Recent expert consensus statements have endorsed use of accelerated partial-breast irradiation (APBI) in select groups of low-risk women with early-stage breast cancer. APBI in the form of balloon brachytherapy is increasingly selected as a method of radiation treatment (RT).
Stuti Ahlawat, MD, Leonard Kim, MS, Venkat Narra, PhD, Evelyn Sebastian, BS, Amy Limbacher, BS, Peter Chen, MD, Atif Khan, MD; Department of Radiation Oncology, Rutgers Cancer Institute of New Jersey; Department of Radiation Oncology, William Beaumont Hospital
Introduction: Recent expert consensus statements have endorsed use of accelerated partial-breast irradiation (APBI) in select groups of low-risk women with early-stage breast cancer. APBI in the form of balloon brachytherapy is increasingly selected as a method of radiation treatment (RT). In APBI, accurate dose distribution representation is essential when considering organs at risk (OARs). The presence of inhomogeneities, like air pockets and contrast material in the bone, creates challenges for accurate dose estimation. Current treatment planning systems are based on the TG-43 dose calculation formalism, which assumes full scatter conditions and does not correct for inhomogeneities. Recent advances in dose calculation software have made estimation of the dose that is corrected for inhomogeneities possible. The aim of the current study is to examine the effect of inhomogeneity effects on cardiac and lung dose calculation as estimated by the Acuros BV (Varian) dose calculation algorithm, compared with uncorrected TG-43 doses. Accurate heart and lung dose calculation may be important to minimize long-term toxicity.
Materials and Methods: This study looked at 29 MammoSite balloon brachytherapy patients treated with a single central dwell position to 3,400 cGy in 10 bid fractions. Balloon density was overwritten to water in the treatment planning system so as to isolate the tissue inhomogeneity effect. Doses were calculated using both TG-43 and Acuros. Maximum and mean heart dose and lung V20 were recorded. A linear fit was used to characterize the relationship between Acuros and TG-43 calculations of these parameters.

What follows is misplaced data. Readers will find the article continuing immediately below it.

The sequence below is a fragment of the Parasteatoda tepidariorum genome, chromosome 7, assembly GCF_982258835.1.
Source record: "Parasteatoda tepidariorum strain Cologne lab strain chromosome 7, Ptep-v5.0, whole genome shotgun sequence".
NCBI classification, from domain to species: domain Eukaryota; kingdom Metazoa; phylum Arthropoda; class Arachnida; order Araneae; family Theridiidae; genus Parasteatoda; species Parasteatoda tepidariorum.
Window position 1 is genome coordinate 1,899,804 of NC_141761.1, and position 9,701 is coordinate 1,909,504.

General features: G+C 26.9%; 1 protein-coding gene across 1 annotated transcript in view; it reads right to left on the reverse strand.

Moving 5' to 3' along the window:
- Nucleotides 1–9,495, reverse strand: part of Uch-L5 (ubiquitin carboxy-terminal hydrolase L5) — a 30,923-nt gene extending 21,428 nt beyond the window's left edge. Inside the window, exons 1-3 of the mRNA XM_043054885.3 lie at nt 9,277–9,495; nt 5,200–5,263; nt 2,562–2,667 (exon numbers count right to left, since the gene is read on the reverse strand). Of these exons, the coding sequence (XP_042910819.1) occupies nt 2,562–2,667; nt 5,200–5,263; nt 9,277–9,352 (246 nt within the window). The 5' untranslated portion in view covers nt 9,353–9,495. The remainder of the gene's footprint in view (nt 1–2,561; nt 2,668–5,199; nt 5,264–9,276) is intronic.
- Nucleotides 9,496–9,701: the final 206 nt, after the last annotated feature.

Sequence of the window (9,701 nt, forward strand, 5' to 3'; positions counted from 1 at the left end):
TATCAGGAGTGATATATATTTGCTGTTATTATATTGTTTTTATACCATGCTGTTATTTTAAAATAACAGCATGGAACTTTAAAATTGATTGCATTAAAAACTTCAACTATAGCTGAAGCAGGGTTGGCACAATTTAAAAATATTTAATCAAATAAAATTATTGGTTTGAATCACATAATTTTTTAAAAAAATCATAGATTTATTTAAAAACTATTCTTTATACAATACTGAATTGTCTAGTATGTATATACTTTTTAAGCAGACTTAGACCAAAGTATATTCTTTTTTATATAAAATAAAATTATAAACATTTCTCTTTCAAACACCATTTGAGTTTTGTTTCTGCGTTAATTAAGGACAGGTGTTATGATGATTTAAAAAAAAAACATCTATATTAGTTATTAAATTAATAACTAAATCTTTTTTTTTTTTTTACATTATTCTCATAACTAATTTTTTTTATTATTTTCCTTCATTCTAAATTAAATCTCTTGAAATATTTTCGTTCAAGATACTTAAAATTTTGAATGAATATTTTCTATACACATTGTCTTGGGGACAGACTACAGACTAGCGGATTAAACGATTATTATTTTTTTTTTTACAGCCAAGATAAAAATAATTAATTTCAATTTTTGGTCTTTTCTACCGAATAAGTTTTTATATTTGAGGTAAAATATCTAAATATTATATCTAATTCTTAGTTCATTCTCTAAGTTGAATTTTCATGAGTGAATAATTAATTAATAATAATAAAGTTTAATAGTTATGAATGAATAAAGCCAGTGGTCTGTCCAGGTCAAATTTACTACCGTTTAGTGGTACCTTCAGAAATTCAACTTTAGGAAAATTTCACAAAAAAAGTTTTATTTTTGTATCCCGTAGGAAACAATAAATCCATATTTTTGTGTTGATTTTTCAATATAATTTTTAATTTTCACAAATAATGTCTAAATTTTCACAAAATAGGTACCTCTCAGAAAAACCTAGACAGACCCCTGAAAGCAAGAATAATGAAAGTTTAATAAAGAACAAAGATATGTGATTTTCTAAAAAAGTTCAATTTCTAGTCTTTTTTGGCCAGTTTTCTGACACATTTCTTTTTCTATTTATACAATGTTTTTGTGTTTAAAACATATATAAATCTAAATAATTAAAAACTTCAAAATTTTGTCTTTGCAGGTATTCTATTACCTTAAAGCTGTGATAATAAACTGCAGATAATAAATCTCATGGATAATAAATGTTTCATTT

Results: Maximum cardiac doses calculated using TG-43 doses ranged from 232 to 4,422 cGy. Maximum cardiac doses as calculated by Acuros were proportional to TG-43 doses. For these patients, a linear fit shows Acuros dose = 0.97 * TG-43 dose (R2 = .999). The 95% confidence interval (CI) for the proportionality constant was 0.963–0.978. For any individual patient, the proportional relationship agreed with the actual Acuros dose to 3 ± 2%. When examining lung doses, the Acuros lung V20 is about 80% of TG-43 (R2 = .962).
Discussion: In this small cohort of partial-breast balloon brachytherapy patients, we found that differences in cardiac dose between TG-43 and Acuros (~3%) were less than those reported in previous studies on other critical structures, such as ribs (4%–5%) and skin (7%–8%). Compared with these other structures, we hypothesize that the low-density lung between the balloon and heart may be counterbalancing dose decrease due to lack of full scatter, but further study is warranted. As with ribs and skin, Acuros maximum point dose calculation for heart showed a proportional relationship to TG-43. However, the dose-volume parameter, lung V20, displayed larger variance from proportionality, as shown by the lower R2 value. With evolving technology, it is important to elucidate accurate normal structure dosages to deliver high-quality care in this important patient population. Further study with a larger number of patients is needed to make any definitive recommendations. Our current results appear to be reassuring, in that Acuros-based heart and lung doses are lower than or comparable with TG-43-based calculations.